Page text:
The global trade in frog legs for human consumption is threatening their extinction, according to a new study by an international team including University of Adelaide researchers.
In a an analysis of the size, shape and asymmetry of the cranium of Homo floresiensis, Karen Baab, Ph.D., a researcher in the Department of Anatomical Scienes at Stony Brook University, and colleagues conclude that the fossil, found in Indonesia in 2003 and known as the “Hobbit,” is not human.
Scientists have always wanted to take a closer look at biological systems and materials. From the magnifying glass to the electron microscope, they have developed ever-increasingly sophisticated imaging devices.
While the harsh winter pounding many areas of North America and Europe seemingly contradicts the fact that global warming continues unabated, a new survey finds consensus among scientists about the reality of climate change and its likely cause.
The first people to arrive in America traveled as at least two separate groups to arrive in their new home at about the same time, according to new genetic evidence published online in Current Biology.
Today, 150 years after Darwin’s epochal “On the Origin of Species,” many questions about the molecular basis of evolution are still waiting for answers. How are signaling pathways changed by genes and by the environment enabling the development of new species? Scientists at the Max Planck Institute for Developmental Biology in Tübingen, Germany, are striving to decode the molecular basis of parasitism. Their objects of research are nematode worms.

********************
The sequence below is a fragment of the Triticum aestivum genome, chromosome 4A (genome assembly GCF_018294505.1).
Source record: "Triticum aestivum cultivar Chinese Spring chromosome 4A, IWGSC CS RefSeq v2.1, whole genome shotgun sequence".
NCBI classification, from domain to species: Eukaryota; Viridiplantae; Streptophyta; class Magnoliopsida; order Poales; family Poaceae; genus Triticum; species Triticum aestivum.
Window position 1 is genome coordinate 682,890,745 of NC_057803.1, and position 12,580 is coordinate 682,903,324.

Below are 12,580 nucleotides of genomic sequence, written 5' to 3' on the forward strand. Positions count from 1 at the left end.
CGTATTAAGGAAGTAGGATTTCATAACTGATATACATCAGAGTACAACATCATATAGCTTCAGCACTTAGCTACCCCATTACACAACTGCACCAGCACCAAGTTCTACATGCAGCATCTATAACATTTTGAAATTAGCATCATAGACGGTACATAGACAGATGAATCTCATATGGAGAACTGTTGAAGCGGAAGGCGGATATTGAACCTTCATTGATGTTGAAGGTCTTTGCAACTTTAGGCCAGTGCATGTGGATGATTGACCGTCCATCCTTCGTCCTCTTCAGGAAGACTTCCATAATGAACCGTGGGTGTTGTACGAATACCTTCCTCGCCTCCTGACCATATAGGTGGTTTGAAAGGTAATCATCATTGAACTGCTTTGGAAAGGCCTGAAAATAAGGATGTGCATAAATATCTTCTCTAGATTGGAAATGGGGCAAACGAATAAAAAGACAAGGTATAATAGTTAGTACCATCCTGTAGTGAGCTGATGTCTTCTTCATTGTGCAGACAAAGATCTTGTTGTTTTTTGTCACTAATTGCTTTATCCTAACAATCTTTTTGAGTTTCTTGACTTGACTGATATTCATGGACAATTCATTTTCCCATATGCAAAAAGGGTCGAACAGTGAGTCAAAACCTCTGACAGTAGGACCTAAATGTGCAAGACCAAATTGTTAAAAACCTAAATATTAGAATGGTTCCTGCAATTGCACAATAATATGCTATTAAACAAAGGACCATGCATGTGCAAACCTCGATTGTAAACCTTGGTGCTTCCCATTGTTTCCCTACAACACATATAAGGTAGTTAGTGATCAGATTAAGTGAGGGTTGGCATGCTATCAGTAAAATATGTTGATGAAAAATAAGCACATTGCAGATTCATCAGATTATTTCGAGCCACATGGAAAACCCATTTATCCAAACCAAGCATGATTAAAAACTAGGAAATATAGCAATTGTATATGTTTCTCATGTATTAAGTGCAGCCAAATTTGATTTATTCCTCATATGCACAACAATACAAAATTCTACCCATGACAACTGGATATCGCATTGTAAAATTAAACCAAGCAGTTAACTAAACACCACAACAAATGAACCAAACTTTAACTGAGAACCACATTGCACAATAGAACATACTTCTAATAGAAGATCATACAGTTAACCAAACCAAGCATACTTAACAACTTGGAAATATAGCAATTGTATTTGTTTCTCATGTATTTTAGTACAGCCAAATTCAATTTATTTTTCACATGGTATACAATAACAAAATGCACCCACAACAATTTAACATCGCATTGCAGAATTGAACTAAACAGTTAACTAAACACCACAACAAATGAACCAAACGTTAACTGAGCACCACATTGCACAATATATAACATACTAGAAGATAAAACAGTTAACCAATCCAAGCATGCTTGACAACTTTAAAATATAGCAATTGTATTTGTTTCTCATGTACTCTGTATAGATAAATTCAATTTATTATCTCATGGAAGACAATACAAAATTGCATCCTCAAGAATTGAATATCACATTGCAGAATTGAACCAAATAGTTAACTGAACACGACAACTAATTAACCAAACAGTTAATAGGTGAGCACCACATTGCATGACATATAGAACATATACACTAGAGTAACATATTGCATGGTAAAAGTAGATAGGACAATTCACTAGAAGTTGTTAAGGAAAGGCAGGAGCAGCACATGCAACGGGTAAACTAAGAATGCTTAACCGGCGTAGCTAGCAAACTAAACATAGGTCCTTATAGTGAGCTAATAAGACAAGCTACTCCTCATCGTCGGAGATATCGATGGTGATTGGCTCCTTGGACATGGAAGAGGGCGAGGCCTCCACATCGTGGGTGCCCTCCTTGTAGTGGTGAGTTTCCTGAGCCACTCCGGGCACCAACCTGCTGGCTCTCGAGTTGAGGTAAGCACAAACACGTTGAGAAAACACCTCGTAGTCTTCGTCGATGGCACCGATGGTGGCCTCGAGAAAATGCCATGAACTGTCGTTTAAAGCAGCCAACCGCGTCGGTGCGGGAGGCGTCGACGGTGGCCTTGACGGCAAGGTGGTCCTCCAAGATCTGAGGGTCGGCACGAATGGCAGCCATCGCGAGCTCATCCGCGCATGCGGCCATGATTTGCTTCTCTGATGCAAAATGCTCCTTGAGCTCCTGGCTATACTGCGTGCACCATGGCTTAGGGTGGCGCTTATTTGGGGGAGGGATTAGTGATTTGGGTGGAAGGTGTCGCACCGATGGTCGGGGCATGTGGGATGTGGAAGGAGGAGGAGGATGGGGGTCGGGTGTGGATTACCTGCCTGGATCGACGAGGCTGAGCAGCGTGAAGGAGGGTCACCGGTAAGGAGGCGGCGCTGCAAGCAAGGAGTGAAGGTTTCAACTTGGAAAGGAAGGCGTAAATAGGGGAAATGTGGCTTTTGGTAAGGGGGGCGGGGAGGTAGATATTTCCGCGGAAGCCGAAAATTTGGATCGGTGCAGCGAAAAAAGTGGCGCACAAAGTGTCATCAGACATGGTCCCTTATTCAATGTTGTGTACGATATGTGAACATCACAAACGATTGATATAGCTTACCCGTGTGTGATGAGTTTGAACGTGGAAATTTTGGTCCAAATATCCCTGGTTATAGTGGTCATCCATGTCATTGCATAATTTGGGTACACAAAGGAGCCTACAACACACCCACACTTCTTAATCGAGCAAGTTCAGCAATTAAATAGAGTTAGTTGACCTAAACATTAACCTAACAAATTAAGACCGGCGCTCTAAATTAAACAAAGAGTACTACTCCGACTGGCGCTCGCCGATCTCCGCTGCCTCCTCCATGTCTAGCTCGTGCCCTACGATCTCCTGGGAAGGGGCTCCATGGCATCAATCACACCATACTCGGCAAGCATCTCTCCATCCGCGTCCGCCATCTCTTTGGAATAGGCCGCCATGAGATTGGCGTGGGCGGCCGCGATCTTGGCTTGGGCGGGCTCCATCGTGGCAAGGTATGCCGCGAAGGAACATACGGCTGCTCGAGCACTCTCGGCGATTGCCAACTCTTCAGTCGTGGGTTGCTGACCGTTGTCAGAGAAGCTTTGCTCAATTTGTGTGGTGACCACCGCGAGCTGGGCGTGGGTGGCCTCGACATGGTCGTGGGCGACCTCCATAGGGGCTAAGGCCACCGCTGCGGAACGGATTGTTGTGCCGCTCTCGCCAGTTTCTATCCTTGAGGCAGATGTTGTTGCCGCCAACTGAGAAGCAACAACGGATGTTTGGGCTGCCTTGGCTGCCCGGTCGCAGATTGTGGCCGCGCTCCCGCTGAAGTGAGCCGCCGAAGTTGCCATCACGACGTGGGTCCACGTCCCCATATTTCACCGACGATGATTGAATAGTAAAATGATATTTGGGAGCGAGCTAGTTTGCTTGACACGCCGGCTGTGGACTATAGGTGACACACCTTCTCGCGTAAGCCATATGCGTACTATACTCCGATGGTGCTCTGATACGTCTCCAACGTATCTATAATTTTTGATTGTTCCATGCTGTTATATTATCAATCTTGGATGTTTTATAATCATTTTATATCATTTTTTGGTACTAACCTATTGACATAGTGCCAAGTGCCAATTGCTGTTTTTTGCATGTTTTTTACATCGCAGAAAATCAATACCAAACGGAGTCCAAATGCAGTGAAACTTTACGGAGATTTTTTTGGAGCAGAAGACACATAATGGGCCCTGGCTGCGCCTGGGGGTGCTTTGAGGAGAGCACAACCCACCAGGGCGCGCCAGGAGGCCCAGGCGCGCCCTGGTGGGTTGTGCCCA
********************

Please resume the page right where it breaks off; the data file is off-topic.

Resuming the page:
Humans and mice are attracted by the same odors. This has been revealed for the first time by a team of French researchers in the “Neurosciences sensorielles, comportement, cognition” Unit (CNRS / Université Lyon 1).
Not only has the average global temperature increased in the past 50 years, but the hottest day of the year has shifted nearly two days earlier, according to a new study by scientists from the University of California, Berkeley, and Harvard University.
When three undergraduates set off on an expedition in 1965 to trap moths on Mount Kinabalu in Borneo, little did they realise that they were establishing the groundwork for a study of the impacts of climate change.
While many of the world’s fisheries are in serious decline, the coastal Mediterranean fishery off the Nile Delta has expanded dramatically since the 1980s.